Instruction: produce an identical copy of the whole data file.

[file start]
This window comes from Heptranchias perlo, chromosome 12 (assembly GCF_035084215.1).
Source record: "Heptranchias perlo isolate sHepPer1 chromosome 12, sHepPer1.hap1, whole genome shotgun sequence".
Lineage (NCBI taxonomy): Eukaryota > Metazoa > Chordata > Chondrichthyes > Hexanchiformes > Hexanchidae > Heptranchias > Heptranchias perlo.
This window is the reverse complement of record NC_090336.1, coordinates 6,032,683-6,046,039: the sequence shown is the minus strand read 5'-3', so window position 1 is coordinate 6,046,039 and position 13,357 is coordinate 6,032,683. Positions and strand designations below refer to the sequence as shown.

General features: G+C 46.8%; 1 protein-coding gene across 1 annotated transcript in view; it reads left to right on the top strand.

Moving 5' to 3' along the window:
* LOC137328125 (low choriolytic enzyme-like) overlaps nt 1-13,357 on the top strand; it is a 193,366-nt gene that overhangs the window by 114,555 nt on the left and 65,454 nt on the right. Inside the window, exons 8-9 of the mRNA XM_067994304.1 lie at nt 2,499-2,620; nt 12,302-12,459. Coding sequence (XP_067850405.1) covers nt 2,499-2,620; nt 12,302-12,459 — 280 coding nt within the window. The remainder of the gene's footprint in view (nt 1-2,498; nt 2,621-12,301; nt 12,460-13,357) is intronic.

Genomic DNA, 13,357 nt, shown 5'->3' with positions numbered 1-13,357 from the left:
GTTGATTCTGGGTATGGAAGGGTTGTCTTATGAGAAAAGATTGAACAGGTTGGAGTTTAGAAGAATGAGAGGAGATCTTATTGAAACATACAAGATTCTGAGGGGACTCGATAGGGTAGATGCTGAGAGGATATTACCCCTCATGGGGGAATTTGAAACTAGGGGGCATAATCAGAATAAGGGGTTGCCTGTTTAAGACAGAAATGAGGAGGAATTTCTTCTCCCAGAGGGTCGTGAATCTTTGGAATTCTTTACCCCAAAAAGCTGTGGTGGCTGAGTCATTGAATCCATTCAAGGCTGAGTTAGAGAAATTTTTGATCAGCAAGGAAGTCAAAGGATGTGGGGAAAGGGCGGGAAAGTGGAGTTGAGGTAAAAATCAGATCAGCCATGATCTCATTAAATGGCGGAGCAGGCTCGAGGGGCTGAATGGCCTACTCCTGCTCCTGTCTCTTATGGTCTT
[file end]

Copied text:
This window comes from Heptranchias perlo, chromosome 12 (assembly GCF_035084215.1).
Source record: "Heptranchias perlo isolate sHepPer1 chromosome 12, sHepPer1.hap1, whole genome shotgun sequence".
Lineage (NCBI taxonomy): Eukaryota > Metazoa > Chordata > Chondrichthyes > Hexanchiformes > Hexanchidae > Heptranchias > Heptranchias perlo.
This window is the reverse complement of record NC_090336.1, coordinates 6,032,683-6,046,039: the sequence shown is the minus strand read 5'-3', so window position 1 is coordinate 6,046,039 and position 13,357 is coordinate 6,032,683. Positions and strand designations below refer to the sequence as shown.

General features: G+C 46.8%; 1 protein-coding gene across 1 annotated transcript in view; it reads left to right on the top strand.

Moving 5' to 3' along the window:
* LOC137328125 (low choriolytic enzyme-like) overlaps nt 1-13,357 on the top strand; it is a 193,366-nt gene that overhangs the window by 114,555 nt on the left and 65,454 nt on the right. Inside the window, exons 8-9 of the mRNA XM_067994304.1 lie at nt 2,499-2,620; nt 12,302-12,459. Coding sequence (XP_067850405.1) covers nt 2,499-2,620; nt 12,302-12,459 — 280 coding nt within the window. The remainder of the gene's footprint in view (nt 1-2,498; nt 2,621-12,301; nt 12,460-13,357) is intronic.

Genomic DNA, 13,357 nt, shown 5'->3' with positions numbered 1-13,357 from the left:
GTTGATTCTGGGTATGGAAGGGTTGTCTTATGAGAAAAGATTGAACAGGTTGGAGTTTAGAAGAATGAGAGGAGATCTTATTGAAACATACAAGATTCTGAGGGGACTCGATAGGGTAGATGCTGAGAGGATATTACCCCTCATGGGGGAATTTGAAACTAGGGGGCATAATCAGAATAAGGGGTTGCCTGTTTAAGACAGAAATGAGGAGGAATTTCTTCTCCCAGAGGGTCGTGAATCTTTGGAATTCTTTACCCCAAAAAGCTGTGGTGGCTGAGTCATTGAATCCATTCAAGGCTGAGTTAGAGAAATTTTTGATCAGCAAGGAAGTCAAAGGATGTGGGGAAAGGGCGGGAAAGTGGAGTTGAGGTAAAAATCAGATCAGCCATGATCTCATTAAATGGCGGAGCAGGCTCGAGGGGCTGAATGGCCTACTCCTGCTCCTGTCTCTTATGGTCTT